O.K. So at any snapshot in time, how many ideas do they like to have swirling around and at what dollar allocated percentage rates?

 

There is a problem with your latter comment,  however.

 

Take for example, another institution who bellied up to the (3) bar too many times over many years, them being SEAM. You can keep saying next year to your owners every year until DEATH does them part.

 

In the long term, we're all dead.   

 

Speaking of dead, here's some BEAR TALK from a Canadian fund manager near Mr. Watsa.

 

http://www.bloomberg.com/apps/news?pid=20601087&sid=aNKd7Uck3FoM&pos=5 

Link to comment
Share on other sites

Have been reading through the thread and am unable to grasp what your direction is ValueCarl. Are you on the fence about investing in Fairfax and want someone to convince you it is the right fit for you. Or do you feel it is a bad investment and have no interest in it, but then I don't put this much effort into something that I have written off. I guess there could also be other reasons you may have.

 

Dan

Link to comment
Share on other sites

Guest ValueCarl

Hi Dan,

 

I'm just trying to learn like other fund managers here, how Fairfax measures risks and rewards relative to their investing decisions over time.

 

At the same time, I have created a subject title tied to one of their very weighted, extremely risky bets on the internet called Level 3 Communications (LVLT).

 

Other than that, it's immaterial whether I am long, short or neutral on its name. I do like the run-stretched valuations-that FFH might continue to have as a result of Stevie Cohen's crew and back office machinations since switching exchanges, however.   

Link to comment
Share on other sites

Guest ValueCarl

Wow! These Fairfax boys and girls are aggressive! I just did a back of the envelope calculation showing that if (3) is half the growth story they seem to be while providing the majority of PIPES to the INTERNET, then FFH's BV would almost double compared to their market cap today, based upon that one security alone!

 

When I say half the growth story, I'm talking about a value that is just 1/5th of GOOG, a company that would never find its place in internet history without LVLT.

 

Of course, value curmudgeons would be hard pressed to stick around for those type of returns because of the very nature of their souls, but one can get the picture of how aggressive this team at FFH is!

 

Then again, if you're going to live up to Buffett like reputations, you must be prepared to DOUBLE ones CAPITAL quickly and often!

 

The only problem I keep finding, is the lack of "safety margins" investment managers at FFH are failing to incorporate when betting on the come in this name.  :o         

Link to comment
Share on other sites

Guest ValueCarl

Forbes is citing George Putnam's Turnaround Letter for 2010. It seems he is looking for some "short term" momentum out of (3), a large FFH holding also.

 

I don't know George, but he looks like a MOMO TRADER to me.  :-\

 

Level 3 Communications ( LVLT - news - people ) has spent most of the last quarter century building one of the world's largest fiber communications and Internet backbones. It has been a capital-intensive project that's saddled the company with a heavy debt load, and revenue growth has been slower than expected. It remains to be seen whether Level 3 can grow its business fast enough to support its highly leveraged capital structure, but with most of its debt maturing in 2013 and beyond, the company still has some runway left. Regardless of its long-term prospects, the stock could take a nice short-term bounce in January.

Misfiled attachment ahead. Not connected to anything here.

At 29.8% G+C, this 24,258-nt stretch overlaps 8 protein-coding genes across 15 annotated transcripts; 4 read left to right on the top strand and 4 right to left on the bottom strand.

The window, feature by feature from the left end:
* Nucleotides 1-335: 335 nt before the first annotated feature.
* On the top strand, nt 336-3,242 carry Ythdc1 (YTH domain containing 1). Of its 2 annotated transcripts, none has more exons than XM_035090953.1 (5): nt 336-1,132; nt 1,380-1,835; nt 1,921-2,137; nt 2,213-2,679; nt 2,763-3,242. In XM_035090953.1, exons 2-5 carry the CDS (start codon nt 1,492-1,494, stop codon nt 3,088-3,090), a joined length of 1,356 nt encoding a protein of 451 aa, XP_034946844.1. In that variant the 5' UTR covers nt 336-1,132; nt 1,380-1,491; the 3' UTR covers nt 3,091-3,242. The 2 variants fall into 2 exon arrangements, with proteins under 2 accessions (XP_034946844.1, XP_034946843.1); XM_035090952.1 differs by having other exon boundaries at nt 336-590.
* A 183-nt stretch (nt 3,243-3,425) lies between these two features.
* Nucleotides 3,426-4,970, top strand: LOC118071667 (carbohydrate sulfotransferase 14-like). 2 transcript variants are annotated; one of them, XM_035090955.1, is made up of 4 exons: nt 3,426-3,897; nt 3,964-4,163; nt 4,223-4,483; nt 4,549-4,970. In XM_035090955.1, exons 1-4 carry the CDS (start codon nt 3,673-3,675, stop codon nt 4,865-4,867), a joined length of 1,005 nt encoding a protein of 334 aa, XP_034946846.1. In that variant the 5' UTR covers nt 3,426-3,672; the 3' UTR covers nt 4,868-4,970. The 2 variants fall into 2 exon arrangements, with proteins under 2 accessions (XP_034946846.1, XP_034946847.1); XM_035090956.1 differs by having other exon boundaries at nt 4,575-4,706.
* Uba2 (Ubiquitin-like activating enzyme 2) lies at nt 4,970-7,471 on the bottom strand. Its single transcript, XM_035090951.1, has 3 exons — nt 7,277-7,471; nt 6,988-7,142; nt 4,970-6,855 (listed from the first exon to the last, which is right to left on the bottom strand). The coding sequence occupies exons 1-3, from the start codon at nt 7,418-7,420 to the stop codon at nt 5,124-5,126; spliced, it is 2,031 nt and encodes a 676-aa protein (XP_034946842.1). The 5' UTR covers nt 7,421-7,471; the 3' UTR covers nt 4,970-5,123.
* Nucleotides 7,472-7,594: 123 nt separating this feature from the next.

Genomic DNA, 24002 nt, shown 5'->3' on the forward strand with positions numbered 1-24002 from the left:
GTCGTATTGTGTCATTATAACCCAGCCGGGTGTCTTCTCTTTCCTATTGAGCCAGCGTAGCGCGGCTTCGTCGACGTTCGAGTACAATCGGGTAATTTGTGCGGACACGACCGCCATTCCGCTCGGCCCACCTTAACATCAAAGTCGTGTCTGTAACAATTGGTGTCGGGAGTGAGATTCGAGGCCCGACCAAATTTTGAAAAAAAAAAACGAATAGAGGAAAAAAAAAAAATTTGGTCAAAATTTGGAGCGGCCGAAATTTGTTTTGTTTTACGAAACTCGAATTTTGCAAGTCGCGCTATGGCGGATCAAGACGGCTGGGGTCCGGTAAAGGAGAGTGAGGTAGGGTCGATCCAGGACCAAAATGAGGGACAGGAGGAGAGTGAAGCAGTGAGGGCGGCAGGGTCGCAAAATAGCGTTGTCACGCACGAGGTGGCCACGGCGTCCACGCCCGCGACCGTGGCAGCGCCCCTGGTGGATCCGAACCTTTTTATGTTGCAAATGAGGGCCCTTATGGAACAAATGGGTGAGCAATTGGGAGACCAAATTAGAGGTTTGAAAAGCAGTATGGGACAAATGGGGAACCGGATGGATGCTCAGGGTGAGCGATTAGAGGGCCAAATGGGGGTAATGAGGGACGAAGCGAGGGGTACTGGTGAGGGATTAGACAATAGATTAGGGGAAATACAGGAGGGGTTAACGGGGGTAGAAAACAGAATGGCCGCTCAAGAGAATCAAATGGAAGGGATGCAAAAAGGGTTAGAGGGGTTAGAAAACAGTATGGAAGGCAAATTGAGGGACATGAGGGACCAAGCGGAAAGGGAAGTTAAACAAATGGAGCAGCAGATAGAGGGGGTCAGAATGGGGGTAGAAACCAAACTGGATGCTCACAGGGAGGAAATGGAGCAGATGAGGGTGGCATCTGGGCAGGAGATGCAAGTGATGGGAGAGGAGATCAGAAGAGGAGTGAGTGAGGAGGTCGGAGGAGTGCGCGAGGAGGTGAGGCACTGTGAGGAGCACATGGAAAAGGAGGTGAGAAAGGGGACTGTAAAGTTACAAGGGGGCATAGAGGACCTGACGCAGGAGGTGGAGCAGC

Link to comment
Share on other sites

LVLT has always been one of those investments I've never really gotten.  The thesis has seemed to be that Jim Crowe is smart, so if you can buy his PP&E expenditures at a discount, then you have an MOS.  Secondarily (or prmiarily, depending) the growth / inelastic demand "at some price point" argument lingers as a carrot in the future.  Too hard pile for me...

 

That said, ValueCarl, you are coming off like a JackA$$ on this thread (to me).  You may not care, and that is fine.  There are plenty of us who are very able to take critcism of our ideas, even the cherished FFH.  But reading through your posts, it appears you are just trolling for an agrument.  If you have a pre-disposed notion about "us" I suggest you drop it, and the forum will be much more valuable to you and us (though far from perfect of course).

 

I'd be interested if you (or anyone else) has actually calculated a rough IRR for FFH's level 3 investments... I haven't before, but I would guess that they are >0%... although not great in absolute terms.  Much of what you are saying on this thread is an argument that LVLT has in fact been a poor use of capital, but there is no quantification of this fact.

 

Many will say "it's so obvious..." but in this business I've seen a few too many people assume obvious things that were wrong... so any data you have chronicling the LVLT bond/stock flows over time would be great.

 

Obvoius things I see people assume that are false:

1) Stock returns are corrleated to Real GDP growth over short/long timeframes (at the country level)